The hall is actually a compound courtyard with a theater stage, halls and houses. It was built by the Hakkas from Hubei and Guangdong provinces in 1743 to offer sacrifice to the legendary figure Dayu and was also named Dayu Palace.

What really attracted me was the Sichuan Hakka History Museum, which was established in the assembly hall in 2003.

Rich with artifacts and documents, the museum records the history, culture, language and customs of the Hakka people in Sichuan and in China.

It was interesting to learn that many late Chinese leaders, such as Sun Yat-sen, Song Qingling, Deng Xiaoping and Zhu De, were Hakkas.

I then visited the Jiangxi Assembly Hall, which was established in the central part of Shangxia Street by Hakkas from Jiangxi Province in 1753 to offer sacrifice to Xu Zhenjun, a sage and god of south Jiangxi Province. It was also called “Wanshou (Longevity) Palace.”

After visiting the Jiangxi Assembly Hall, I returned to the main street. Walking along the street, I saw a gray brick pagoda with two layers of overhanging eaves on the top and in the middle.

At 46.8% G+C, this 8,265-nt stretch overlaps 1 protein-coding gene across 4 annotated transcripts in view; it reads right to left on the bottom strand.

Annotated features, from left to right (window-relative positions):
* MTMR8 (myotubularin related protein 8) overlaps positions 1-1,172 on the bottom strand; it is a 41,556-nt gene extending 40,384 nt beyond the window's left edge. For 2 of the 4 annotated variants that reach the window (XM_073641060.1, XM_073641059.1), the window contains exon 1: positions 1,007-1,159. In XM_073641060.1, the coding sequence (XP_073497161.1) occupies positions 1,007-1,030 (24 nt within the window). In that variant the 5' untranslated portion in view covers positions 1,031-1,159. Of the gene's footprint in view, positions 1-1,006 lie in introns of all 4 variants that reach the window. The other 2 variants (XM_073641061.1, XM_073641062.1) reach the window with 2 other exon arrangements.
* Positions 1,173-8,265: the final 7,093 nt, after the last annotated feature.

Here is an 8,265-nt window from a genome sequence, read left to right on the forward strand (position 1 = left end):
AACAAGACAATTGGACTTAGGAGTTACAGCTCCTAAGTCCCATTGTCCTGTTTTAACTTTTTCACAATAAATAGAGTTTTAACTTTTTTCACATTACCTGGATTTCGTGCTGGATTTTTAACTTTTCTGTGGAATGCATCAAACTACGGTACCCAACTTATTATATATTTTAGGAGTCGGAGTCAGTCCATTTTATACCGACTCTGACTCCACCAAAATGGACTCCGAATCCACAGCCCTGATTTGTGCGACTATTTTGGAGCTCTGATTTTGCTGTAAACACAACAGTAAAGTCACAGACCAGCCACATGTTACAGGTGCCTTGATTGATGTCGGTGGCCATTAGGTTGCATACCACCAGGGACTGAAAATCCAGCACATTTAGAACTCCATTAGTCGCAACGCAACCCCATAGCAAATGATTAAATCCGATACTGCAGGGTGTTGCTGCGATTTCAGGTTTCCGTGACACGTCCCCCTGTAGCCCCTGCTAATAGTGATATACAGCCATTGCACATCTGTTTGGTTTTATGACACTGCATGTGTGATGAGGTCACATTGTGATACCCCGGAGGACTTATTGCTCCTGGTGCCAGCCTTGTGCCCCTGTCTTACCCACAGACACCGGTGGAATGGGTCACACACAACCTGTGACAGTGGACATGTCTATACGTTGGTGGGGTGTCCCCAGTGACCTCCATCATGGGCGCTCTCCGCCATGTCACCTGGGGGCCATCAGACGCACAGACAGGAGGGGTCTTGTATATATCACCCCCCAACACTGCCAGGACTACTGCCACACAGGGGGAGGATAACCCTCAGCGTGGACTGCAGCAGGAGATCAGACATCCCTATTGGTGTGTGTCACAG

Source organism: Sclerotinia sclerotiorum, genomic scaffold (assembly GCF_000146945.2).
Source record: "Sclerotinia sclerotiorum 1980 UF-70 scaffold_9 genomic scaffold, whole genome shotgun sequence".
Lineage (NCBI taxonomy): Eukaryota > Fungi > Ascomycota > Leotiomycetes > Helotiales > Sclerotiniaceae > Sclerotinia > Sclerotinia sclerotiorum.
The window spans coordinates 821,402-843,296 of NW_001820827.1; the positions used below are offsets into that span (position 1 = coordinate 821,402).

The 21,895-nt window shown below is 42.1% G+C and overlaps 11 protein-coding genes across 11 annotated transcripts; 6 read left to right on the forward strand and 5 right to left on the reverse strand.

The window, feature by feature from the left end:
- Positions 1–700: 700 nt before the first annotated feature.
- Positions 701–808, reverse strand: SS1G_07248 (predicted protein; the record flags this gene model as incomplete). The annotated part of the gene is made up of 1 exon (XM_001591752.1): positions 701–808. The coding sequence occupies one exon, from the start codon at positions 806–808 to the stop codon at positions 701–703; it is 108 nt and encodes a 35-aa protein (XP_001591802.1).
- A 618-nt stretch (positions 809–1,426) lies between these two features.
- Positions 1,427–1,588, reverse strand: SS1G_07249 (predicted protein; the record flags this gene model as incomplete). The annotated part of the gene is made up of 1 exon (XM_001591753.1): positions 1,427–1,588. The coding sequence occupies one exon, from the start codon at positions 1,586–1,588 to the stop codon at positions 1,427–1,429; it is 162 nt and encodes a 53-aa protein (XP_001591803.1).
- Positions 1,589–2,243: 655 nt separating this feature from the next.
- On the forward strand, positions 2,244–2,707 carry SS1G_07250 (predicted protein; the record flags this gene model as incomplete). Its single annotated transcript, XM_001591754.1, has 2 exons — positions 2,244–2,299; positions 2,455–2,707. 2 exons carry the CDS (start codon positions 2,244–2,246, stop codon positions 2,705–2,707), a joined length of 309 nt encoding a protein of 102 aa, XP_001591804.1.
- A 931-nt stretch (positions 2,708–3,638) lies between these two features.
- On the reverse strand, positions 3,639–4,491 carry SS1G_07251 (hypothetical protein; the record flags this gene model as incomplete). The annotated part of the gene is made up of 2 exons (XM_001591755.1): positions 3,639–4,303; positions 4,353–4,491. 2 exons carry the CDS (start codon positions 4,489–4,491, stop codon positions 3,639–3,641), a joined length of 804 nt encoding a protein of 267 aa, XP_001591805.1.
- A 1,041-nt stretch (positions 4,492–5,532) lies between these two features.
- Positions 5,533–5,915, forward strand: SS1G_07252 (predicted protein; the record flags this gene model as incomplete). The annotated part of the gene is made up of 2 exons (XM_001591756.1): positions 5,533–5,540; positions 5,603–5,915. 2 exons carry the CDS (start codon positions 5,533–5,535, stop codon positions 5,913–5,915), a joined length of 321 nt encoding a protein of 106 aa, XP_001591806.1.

As I approached the peculiar pagoda, I found it was actually used by the Hakkas in the past to burn discarded books.

An inscription plate on the pagoda told me that the Hakkas revered books or any paper written with Chinese characters so much that they could not dispose of them casually. All written material had to be collected and then burnt in the pagoda regularly.

Covering an area of more than 3,330 square meters on the upper part of the Shangxia Street, the Guangdong Assembly Hall is one of largest and best preserved of its kind in China.